Crisis looms if Bordeaux fails with 2014
Liv-ex director James Miles has delivered a stark warning to Château-owners in the run-up to next year’s en primeur. Will the region see sense in 2014, or kill the golden goose?
“A well-priced 2014 vintage is a vital precursor to any kind of sustained recovery,” Miles, told delegates at the recent Wine Industry Conference in Hong Kong.
“There are some tentative signs the market is recovering, but if it is going to have to absorb another loss-making Bordeaux en primeur vintage, there’s a very real risk of a very extended crisis,” he told the drinks business.
“What’s interesting is the cycles in Bordeaux tend to begin and end with good and bad en primeur campaigns. While external events are incredibly important, these boom and busts tend to be self-inflicted.”
Aware that the négociant system may have helped cushion château-owners from reality, he added: “It may well take a 1970s-style disaster when almost all the négociants went bankrupt before the châteaux woke up. The problem is this would release a lot of distressed stock onto the market which would depress the en primeur price.”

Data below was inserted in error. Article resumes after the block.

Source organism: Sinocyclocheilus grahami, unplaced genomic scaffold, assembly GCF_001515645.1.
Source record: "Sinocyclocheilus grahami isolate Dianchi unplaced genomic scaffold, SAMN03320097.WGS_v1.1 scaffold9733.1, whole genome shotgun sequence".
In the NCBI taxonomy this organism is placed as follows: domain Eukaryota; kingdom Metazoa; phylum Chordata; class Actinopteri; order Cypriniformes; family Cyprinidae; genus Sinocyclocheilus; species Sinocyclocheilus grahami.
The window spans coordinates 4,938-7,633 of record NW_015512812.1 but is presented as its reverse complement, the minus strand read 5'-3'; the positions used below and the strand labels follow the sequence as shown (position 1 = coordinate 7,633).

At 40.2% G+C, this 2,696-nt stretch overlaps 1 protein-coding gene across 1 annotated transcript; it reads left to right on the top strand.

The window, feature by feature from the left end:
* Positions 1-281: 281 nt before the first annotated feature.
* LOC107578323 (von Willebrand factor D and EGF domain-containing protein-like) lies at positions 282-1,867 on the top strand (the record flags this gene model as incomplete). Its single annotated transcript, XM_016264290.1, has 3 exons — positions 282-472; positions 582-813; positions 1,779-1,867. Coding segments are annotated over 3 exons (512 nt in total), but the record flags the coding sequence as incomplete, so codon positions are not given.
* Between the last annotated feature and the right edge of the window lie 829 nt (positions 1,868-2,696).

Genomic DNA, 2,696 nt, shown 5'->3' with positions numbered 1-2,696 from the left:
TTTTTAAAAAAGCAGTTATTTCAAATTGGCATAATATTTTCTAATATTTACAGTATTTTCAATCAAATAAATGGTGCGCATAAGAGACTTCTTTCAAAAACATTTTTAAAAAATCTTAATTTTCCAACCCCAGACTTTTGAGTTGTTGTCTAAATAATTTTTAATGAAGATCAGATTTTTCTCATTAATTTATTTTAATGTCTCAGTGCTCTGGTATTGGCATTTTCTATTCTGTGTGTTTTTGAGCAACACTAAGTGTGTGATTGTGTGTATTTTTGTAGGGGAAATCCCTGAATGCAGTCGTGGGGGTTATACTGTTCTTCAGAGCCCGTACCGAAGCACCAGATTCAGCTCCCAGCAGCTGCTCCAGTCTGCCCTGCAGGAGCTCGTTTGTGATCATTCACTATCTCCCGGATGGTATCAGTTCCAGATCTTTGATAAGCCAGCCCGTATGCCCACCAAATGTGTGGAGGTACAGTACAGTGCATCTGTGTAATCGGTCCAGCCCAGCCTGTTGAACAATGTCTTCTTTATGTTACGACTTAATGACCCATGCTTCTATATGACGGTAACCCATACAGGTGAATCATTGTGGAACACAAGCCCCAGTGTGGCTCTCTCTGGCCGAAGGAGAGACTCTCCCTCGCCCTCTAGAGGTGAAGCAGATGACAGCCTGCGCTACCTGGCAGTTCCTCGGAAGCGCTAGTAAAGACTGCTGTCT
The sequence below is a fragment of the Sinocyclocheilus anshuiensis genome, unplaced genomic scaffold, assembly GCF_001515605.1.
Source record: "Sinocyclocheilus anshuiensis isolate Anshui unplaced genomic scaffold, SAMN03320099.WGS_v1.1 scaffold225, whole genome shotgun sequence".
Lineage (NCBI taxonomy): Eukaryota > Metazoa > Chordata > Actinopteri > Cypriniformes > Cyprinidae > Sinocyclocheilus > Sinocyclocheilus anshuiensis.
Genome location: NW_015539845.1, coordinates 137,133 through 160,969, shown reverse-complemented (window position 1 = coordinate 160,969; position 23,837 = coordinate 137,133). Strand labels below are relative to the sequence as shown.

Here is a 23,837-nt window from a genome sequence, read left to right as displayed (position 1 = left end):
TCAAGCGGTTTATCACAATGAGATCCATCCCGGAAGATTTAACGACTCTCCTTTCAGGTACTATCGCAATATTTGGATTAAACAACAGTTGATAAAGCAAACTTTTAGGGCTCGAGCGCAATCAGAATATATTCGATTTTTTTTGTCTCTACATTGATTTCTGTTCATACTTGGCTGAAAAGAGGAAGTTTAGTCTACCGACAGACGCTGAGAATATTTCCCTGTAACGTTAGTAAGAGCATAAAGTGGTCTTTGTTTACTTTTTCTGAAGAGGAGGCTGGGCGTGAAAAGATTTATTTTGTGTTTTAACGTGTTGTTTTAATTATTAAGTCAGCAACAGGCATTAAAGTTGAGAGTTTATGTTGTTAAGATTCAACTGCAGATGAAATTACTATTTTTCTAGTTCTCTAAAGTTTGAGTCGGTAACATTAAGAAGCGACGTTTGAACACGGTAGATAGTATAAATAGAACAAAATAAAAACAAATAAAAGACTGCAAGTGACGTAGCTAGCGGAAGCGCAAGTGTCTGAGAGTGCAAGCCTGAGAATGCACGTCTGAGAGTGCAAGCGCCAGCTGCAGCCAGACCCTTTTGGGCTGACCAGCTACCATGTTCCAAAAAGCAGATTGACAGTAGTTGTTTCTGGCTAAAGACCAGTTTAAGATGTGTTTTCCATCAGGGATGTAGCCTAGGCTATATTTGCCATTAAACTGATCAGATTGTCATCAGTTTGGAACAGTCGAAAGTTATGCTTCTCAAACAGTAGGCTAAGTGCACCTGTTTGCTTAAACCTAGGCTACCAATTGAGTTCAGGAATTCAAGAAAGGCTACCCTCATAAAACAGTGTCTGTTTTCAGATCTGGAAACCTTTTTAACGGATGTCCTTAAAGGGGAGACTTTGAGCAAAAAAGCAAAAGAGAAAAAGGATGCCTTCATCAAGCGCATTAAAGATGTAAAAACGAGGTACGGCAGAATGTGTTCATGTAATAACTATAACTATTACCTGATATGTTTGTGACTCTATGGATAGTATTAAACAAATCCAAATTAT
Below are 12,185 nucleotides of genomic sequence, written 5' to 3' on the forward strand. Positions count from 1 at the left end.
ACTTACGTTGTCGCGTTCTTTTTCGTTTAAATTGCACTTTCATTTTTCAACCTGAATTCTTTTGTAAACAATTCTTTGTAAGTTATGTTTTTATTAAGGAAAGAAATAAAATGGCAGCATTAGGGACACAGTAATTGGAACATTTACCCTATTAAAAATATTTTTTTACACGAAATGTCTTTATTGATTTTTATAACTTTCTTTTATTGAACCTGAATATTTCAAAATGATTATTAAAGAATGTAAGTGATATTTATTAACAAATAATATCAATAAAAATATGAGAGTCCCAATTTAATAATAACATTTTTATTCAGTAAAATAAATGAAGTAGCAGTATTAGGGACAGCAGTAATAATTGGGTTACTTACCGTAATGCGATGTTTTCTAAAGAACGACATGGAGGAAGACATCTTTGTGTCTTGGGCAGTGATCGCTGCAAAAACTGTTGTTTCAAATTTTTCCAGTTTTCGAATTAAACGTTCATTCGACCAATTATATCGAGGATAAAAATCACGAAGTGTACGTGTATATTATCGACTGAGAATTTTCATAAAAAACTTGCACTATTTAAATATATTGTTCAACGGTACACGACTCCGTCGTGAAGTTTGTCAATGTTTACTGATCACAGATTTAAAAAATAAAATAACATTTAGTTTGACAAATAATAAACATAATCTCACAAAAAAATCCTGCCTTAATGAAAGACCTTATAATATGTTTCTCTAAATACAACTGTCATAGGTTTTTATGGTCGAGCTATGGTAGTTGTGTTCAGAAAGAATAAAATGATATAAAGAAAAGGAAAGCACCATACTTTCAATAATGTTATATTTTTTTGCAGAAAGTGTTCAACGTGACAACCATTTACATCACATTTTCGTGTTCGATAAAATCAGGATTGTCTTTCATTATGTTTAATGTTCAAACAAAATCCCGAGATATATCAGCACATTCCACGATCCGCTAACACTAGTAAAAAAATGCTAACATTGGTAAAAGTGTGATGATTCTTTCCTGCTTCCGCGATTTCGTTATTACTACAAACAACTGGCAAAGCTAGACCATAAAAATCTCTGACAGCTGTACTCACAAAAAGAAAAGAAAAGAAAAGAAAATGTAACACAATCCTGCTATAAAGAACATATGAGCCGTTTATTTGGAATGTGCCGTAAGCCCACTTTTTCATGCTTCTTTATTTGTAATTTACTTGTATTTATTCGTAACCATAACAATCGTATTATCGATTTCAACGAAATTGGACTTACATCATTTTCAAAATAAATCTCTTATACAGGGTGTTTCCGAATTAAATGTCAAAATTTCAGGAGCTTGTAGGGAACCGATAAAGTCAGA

“In too many recent campaigns,” Miles told Hong Kong delegates, pointing to the chart (above), “the lion’s share of the profits has gone to the châteaux: from 2010 onwards 90% or more, which clearly leaves very little on the table for anybody else. In my mind, after three – arguably four – failed campaigns, 2014 just has to work and prices will have to fall further than many in Bordeaux currently appreciate.”
“When Seely says he’s never going to cut the price of Pichon Baron below 2013, it’s just disingenuous as the market has fallen 10 to 15% since the last vintage,” Miles added, referring to comments by AXA Millésimes MD, in db this April.
His parting message to Bordeaux: “You can take your money today, and pay a big price for it tomorrow. It’s a case of whether they want to kill the golden goose?”